New insights on genetic variants and phenotypic features of childhood large-vessel vasculopathy: a systematic review and single-centre series

Clin Exp Rheumatol. 2024 Apr;42(4):923-930. doi: 10.55563/clinexprheumatol/je8rq2. Epub 2023 Jul 4.


Objectives: To describe the phenotypic, genetic, and outcome characteristics of large-vessel vasculopathy (LVV) in childhood associated with genetic variants. Additionally, a systematic literature review was conducted to delineate the differences between LVV with and without genetic variants.

Methods: The medical records of all children with LVV seen between January 2000 and September 2022 at our institution were retrospectively reviewed for demographic, clinical and genetic data, and outcomes at the last follow-up visit. In addition, we systematically reviewed the literature for the clinical features and known variants of previously reported cases.

Results: Eleven patients with childhood LVV were identified; five (three males) of them had proven genetic variants (two DOCK8variants, one FOXP3, one DiGeorge syndrome, and one ZNF469 variant), while six patients had sporadic childhood LVV. Remarkably, patients with genetic variants were younger and had early-onset disease. However, the diagnosis of LVV was delayed compared to those without genetic variants. All patients with genetic variants were treated with corticosteroids, and three patients required sequential immunosuppressive drugs. Four patients underwent surgical intervention, and one received a haematopoietic stem-cell transplant (HSCT). Three patients achieved clinical remission, and two died. Furthermore, data from 20 previously published cases was extracted from the literature. All patients had inherited disorders. Of those, 14 patients had a genetically proven diagnosis. Most of them are treated with corticosteroids and immunosuppressive drugs, with partial responses. Two patients underwent HSCT. There were four deaths.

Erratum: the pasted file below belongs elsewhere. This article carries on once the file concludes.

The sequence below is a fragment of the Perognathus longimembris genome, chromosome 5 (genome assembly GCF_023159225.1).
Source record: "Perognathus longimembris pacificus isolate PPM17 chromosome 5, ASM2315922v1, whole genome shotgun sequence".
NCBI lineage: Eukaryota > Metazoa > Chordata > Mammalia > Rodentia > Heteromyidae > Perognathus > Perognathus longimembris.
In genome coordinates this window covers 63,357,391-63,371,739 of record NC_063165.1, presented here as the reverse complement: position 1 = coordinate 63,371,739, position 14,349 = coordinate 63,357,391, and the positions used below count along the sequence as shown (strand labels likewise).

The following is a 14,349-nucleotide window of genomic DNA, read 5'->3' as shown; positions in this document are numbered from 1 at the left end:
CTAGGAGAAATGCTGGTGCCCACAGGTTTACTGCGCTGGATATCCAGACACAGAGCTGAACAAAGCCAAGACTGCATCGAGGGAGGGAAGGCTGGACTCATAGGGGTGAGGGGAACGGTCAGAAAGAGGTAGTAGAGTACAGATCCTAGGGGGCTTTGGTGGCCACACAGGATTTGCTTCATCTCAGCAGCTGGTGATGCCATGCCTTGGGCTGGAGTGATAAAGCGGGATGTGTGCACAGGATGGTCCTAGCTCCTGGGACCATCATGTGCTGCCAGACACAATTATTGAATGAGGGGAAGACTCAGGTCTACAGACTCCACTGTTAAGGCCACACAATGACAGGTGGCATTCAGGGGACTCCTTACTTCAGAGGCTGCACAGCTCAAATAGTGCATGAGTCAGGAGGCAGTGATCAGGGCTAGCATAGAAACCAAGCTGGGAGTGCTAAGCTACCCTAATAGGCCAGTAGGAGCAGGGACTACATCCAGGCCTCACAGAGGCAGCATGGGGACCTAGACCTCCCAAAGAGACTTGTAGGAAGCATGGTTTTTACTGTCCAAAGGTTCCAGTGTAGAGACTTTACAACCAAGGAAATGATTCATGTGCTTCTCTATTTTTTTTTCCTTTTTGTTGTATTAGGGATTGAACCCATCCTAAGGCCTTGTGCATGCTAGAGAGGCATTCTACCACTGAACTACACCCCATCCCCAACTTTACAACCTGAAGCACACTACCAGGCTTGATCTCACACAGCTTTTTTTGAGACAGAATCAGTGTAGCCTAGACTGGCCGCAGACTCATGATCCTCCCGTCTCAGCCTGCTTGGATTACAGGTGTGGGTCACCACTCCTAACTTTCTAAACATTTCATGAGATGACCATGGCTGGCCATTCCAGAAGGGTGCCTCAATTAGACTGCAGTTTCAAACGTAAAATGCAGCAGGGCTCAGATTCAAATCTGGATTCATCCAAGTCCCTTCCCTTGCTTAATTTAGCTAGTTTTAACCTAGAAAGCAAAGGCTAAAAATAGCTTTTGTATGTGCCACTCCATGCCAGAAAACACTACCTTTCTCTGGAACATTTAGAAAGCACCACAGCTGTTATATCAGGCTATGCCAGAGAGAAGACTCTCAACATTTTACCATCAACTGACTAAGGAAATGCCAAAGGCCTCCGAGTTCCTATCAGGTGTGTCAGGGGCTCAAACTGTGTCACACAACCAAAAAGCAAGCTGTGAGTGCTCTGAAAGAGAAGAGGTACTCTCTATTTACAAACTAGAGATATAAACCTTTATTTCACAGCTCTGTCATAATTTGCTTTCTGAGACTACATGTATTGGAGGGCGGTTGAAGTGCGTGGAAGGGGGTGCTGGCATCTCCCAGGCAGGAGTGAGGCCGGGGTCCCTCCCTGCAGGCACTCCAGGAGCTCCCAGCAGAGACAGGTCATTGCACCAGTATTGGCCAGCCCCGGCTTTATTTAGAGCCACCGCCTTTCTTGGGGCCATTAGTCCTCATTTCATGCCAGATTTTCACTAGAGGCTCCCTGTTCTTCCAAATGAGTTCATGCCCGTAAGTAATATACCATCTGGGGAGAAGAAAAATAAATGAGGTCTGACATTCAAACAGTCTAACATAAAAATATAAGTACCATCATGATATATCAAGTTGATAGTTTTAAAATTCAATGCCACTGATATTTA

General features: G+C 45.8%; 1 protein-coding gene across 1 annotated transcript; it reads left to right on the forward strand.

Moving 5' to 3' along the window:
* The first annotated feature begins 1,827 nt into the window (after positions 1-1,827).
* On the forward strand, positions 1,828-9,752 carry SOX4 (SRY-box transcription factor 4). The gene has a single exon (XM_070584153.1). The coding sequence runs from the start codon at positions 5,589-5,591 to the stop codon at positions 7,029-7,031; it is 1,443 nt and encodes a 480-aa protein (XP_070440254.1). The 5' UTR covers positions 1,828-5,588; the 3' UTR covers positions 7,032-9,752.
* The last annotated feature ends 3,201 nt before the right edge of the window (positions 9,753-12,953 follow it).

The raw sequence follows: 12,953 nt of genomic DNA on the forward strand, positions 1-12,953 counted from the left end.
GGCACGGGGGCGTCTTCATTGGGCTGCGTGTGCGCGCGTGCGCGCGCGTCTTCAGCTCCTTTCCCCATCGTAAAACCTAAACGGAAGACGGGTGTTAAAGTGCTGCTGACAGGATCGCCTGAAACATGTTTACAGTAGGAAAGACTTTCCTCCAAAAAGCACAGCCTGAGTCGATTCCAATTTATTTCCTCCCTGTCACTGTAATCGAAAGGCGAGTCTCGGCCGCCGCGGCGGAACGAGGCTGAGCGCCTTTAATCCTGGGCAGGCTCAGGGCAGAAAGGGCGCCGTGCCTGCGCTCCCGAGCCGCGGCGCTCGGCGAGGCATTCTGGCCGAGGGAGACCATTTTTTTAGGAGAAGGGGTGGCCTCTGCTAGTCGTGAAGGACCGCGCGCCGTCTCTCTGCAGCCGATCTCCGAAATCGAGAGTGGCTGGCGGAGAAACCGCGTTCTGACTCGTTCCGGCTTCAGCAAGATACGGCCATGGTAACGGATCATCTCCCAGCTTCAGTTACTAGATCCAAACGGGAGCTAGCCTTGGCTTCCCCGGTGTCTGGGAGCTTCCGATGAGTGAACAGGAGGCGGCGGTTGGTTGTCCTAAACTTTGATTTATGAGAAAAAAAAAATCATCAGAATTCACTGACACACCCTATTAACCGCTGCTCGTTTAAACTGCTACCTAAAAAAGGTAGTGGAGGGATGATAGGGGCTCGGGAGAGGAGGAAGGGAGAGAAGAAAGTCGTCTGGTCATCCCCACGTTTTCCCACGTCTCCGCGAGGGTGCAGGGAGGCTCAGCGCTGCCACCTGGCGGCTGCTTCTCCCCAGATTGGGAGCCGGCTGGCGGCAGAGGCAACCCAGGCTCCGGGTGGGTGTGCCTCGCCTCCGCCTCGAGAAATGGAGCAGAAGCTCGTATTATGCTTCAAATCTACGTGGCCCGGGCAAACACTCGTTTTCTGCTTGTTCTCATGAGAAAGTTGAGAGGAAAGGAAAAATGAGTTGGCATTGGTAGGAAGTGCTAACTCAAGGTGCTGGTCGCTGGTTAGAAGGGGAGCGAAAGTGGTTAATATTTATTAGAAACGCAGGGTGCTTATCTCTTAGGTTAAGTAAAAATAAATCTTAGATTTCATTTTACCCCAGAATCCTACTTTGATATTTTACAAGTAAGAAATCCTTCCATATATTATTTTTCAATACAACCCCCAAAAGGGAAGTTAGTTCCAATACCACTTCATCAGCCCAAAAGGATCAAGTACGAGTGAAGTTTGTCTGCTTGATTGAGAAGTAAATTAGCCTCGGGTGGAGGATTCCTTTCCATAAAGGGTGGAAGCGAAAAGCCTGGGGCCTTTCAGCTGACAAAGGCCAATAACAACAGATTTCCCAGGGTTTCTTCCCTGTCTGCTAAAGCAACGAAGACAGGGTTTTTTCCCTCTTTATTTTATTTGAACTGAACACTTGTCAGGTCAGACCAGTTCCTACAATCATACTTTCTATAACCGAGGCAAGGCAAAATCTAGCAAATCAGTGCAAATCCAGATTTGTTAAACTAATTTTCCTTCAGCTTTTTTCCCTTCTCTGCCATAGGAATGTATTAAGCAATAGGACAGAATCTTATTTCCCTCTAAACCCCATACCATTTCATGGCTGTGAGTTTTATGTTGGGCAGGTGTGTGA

Conclusions: This study demonstrates that a variety of inherited disorders may contribute to childhood LVV. Strong genetic evidence and the preponderance of autosomal-recessive inheritance may allow us to propose that monogenic LVV is a distinct entity.

Publication types

  • Systematic Review

MeSH terms

  • Adolescent
  • Adrenal Cortex Hormones / therapeutic use
  • Age of Onset
  • Child
  • Child, Preschool
  • DNA-Binding Proteins / genetics
  • Female
  • Forkhead Transcription Factors / genetics
  • Genetic Predisposition to Disease*
  • Genetic Variation
  • Guanine Nucleotide Exchange Factors / genetics
  • Hematopoietic Stem Cell Transplantation
  • Humans
  • Immunosuppressive Agents / therapeutic use
  • Infant
  • Male
  • Phenotype*
  • Retrospective Studies
  • Risk Factors
  • Treatment Outcome
  • Vascular Diseases / genetics


  • Immunosuppressive Agents
  • FOXP3 protein, human
  • Adrenal Cortex Hormones
  • Forkhead Transcription Factors
  • Guanine Nucleotide Exchange Factors
  • DNA-Binding Proteins